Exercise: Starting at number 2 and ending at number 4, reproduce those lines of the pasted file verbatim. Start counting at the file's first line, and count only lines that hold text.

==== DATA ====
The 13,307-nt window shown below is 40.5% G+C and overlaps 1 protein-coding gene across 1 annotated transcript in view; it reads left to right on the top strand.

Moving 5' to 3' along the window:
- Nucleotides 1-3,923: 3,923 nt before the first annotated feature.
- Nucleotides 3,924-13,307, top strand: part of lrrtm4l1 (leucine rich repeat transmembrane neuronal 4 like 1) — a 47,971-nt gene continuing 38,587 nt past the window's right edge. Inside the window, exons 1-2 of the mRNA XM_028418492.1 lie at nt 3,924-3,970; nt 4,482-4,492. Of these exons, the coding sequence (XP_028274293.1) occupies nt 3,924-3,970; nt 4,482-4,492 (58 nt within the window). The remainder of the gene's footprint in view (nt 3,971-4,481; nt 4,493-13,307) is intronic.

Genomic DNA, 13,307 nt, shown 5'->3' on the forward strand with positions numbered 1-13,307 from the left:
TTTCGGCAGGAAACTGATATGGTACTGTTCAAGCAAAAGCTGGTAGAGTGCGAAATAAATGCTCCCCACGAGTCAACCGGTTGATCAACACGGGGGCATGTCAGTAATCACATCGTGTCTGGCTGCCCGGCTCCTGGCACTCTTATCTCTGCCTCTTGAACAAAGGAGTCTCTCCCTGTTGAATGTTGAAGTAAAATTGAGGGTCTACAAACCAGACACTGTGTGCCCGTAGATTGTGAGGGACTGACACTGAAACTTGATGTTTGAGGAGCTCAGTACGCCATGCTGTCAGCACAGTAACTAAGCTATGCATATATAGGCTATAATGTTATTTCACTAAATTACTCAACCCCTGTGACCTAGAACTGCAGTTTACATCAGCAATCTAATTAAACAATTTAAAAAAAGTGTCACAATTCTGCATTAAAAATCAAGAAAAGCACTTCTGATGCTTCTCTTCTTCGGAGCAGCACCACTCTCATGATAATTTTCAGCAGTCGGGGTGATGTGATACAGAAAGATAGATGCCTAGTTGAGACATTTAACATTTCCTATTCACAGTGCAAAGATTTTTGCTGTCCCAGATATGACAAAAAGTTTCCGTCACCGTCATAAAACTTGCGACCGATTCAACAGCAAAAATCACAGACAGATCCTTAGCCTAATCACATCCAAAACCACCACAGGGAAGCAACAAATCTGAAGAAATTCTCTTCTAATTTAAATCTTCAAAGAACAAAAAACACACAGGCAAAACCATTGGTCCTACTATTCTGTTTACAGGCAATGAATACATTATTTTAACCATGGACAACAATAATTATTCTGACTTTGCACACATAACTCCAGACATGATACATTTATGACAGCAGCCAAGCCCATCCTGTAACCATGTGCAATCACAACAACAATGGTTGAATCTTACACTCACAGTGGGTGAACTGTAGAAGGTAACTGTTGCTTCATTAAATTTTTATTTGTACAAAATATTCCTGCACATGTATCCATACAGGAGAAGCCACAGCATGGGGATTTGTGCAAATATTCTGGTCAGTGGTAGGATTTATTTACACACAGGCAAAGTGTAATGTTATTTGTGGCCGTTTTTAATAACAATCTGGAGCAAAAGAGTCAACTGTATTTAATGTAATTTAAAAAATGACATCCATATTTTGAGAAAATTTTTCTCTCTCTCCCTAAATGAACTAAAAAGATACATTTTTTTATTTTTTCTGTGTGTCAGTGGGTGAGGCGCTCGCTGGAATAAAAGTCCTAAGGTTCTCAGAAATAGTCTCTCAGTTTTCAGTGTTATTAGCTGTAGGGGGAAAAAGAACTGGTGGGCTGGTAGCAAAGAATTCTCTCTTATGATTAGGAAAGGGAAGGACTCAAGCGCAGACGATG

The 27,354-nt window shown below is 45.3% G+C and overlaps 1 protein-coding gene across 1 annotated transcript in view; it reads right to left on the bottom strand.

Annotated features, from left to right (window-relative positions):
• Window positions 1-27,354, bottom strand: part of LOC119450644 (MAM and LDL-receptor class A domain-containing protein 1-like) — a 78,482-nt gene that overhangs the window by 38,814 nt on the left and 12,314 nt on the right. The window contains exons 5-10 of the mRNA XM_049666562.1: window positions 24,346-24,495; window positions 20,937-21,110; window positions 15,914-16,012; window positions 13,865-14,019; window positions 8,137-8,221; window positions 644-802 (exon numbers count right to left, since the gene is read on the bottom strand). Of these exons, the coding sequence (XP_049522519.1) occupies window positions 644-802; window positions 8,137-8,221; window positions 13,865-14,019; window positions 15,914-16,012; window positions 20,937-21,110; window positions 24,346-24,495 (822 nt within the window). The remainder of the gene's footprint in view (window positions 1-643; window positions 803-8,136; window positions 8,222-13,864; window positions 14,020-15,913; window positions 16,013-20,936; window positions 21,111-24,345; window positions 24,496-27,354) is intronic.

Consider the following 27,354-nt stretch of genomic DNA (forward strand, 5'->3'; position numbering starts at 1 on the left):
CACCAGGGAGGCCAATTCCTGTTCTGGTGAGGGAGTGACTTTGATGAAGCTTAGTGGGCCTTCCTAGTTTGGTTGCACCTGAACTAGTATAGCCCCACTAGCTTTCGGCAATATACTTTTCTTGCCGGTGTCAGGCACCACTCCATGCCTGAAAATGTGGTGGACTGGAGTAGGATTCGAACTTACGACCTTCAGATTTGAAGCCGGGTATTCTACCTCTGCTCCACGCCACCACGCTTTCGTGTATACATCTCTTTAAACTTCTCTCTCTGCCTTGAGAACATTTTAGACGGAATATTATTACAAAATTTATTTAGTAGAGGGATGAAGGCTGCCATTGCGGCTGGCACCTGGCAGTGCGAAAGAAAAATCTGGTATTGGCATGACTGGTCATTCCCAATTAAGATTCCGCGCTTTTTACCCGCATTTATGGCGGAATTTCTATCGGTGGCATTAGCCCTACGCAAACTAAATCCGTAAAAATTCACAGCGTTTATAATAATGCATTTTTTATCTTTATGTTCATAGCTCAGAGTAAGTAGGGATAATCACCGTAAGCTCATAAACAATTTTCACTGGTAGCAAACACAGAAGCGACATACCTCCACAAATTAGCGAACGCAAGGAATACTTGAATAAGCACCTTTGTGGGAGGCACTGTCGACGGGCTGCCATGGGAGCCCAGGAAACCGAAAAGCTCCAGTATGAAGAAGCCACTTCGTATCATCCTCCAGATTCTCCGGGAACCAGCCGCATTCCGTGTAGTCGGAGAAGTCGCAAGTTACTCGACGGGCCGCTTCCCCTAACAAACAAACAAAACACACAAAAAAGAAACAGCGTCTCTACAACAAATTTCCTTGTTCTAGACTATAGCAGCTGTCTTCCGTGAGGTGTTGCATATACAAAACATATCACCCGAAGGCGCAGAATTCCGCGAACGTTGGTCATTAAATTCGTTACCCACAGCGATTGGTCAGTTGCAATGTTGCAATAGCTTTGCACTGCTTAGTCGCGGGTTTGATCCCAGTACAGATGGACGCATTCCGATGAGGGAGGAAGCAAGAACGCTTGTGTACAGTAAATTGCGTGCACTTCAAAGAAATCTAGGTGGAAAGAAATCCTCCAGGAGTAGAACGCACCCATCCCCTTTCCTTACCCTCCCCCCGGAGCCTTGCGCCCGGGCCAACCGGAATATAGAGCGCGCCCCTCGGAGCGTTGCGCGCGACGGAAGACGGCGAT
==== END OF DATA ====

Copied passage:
Moving 5' to 3' along the window:
- Nucleotides 1-3,923: 3,923 nt before the first annotated feature.
- Nucleotides 3,924-13,307, top strand: part of lrrtm4l1 (leucine rich repeat transmembrane neuronal 4 like 1) — a 47,971-nt gene continuing 38,587 nt past the window's right edge. Inside the window, exons 1-2 of the mRNA XM_028418492.1 lie at nt 3,924-3,970; nt 4,482-4,492. Of these exons, the coding sequence (XP_028274293.1) occupies nt 3,924-3,970; nt 4,482-4,492 (58 nt within the window). The remainder of the gene's footprint in view (nt 3,971-4,481; nt 4,493-13,307) is intronic.